Major Constellations: Facts & Names

Instructor: Julie Zundel

Julie has taught high school Zoology, Biology, Physical Science and Chem Tech. She has a Bachelor of Science in Biology and a Master of Education.

Learning about constellations is not only fun, but a great way to identify the stars in the sky. This lesson will outline a few major constellations, along with their associated myths, and then will give you some fun constellation facts.


What if I told you, you'd see the following tonight:

  • A great hunter
  • A woman who was turned into a bear
  • A giant dog
  • or an Ethiopian Queen?

Yeah, you would probably think I was crazy, but if you were to go outside at night, you could see all of these things. No, they aren't lurking in the woods, they are constellations, which are when stars appear as a patterns that can be identified as specific objects (like a hunter, or a bear, or a dog). Learning constellations is a good way to be able to locate specific stars in the sky. For example, if you're able to find the constellation of the great hunter, Orion, you can find the star, Betelgeuse. Or if you can locate the bear, Ursa Major, you can find Polaris (the North Star).

There are 88 constellations and the Ancient Greeks identified 48 of them. The remaining 40 constellations came about after people began exploring and viewing more parts of the night sky. Let's take a look at some of the more popular constellations, along with some interesting facts about how they got their names. We'll focus primarily on constellations in the Northern Hemisphere, although some of them can also be seen in the Southern Hemisphere.


Let's start with Orion, or the great hunter, who can be viewed in the Northern and Southern Hemispheres. Although there are various versions of the Greek myth regarding Orion, one is that he bragged about killing all of the animals on earth, so Mother Earth sent a scorpion to kill him. It is easiest to see this constellation by locating the stars that make up his belt along with Rigel, a bluish star on the lower right and Betelgeuse, a reddish star on the upper left (see image 1).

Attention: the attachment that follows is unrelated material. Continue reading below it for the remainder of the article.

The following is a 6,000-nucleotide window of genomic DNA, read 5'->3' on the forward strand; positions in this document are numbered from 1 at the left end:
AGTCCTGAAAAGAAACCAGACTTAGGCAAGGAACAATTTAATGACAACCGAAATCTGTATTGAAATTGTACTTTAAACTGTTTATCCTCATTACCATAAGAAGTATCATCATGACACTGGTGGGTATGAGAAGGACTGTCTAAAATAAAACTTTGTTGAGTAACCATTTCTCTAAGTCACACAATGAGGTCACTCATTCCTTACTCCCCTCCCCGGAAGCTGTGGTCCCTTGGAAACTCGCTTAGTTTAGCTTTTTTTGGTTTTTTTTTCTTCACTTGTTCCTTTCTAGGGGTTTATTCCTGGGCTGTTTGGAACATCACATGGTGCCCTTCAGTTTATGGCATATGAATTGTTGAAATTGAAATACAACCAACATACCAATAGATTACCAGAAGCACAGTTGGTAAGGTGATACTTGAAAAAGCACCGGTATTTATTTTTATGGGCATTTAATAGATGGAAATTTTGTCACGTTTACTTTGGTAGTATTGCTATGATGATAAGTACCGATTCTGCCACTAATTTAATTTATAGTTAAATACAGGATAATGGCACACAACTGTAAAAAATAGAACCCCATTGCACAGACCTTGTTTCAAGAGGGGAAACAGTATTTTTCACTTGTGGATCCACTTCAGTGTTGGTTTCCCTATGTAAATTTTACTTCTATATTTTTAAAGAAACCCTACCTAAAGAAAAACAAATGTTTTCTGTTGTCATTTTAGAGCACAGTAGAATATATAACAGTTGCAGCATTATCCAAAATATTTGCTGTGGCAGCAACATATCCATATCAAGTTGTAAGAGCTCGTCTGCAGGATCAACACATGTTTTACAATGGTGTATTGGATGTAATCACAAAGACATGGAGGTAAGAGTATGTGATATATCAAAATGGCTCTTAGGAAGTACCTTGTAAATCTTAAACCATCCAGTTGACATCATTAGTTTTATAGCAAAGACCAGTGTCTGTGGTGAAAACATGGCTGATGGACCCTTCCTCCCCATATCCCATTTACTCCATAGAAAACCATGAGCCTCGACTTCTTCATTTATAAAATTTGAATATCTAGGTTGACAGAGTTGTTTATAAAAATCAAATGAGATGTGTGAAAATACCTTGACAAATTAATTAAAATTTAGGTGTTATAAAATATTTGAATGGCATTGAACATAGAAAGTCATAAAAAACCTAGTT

Image 1 Orion

If you follow Orion's belt from right to left, you can find Sirius, which is the brightest star in the sky. It is white and part of Canis Major (see image 2).

Image 2 Finding Sirius

Canis Major (and Canis Minor) are Orion's hunting dogs. See image 3 for Canis Major. Sirius is the nose of the dog. It is visible in the Northern Hemisphere from December through March and in the Southern Hemisphere from November through April.

Image 3 Canis Major

The next constellation that you should know, especially if you live in the Northern Hemisphere, is Ursa Major (see image 4). Within this constellation is the Big Dipper, which points to Polaris or the North Star. Polaris has helped navigators for over 2000 years! If you are facing Polaris, you are facing north and if you can determine the angle of the star from the horizon, you can determine the latitude. Pretty neat, huh?!

Image 4 Ursa Major
ursa major

There are many Greek myths associated with Ursa Major, or the great bear. Here's one such myth… Zeus was married to Hera. However, Zeus liked the ladies and had lots of girlfriends, including Callisto. One day Zeus and Callisto were walking in the woods when they saw Hera. Zeus decided to make Callisto into a bear, so the affair would be hidden from Hera. Zeus kept Callisto a bear and left with his wife. Later that day, Arcas, the son of Callisto, was in the woods hunting. Unfortunately, he did not know his mother had been transformed into a bear, so he shot her and as she died, she transformed back into a human. Arcas was obviously upset and crying, and Zeus heard him and returned. He convinced Arcas not to reveal the secret, changed Callisto back into a bear and placed her into the sky as Ursa Major. He placed Arcas in the sky as Ursa Minor (the little bear).

Within Ursa Major is the Big Dipper, named because it looks like a ladle or dipper. The Big Dipper is an asterism, which is a group of stars that are not constellations, but can be part of one or more constellations (see image 5).

Image 5 Finding Polaris

You can find Polaris, the North Star, by drawing a line between the two outer stars on the Big Dipper (see image 5 and 6). And there's more! If you keep the line going past Polaris, you'll come to Cassiopeia. Who's that? Keep reading!

Image 6 Finding Polaris

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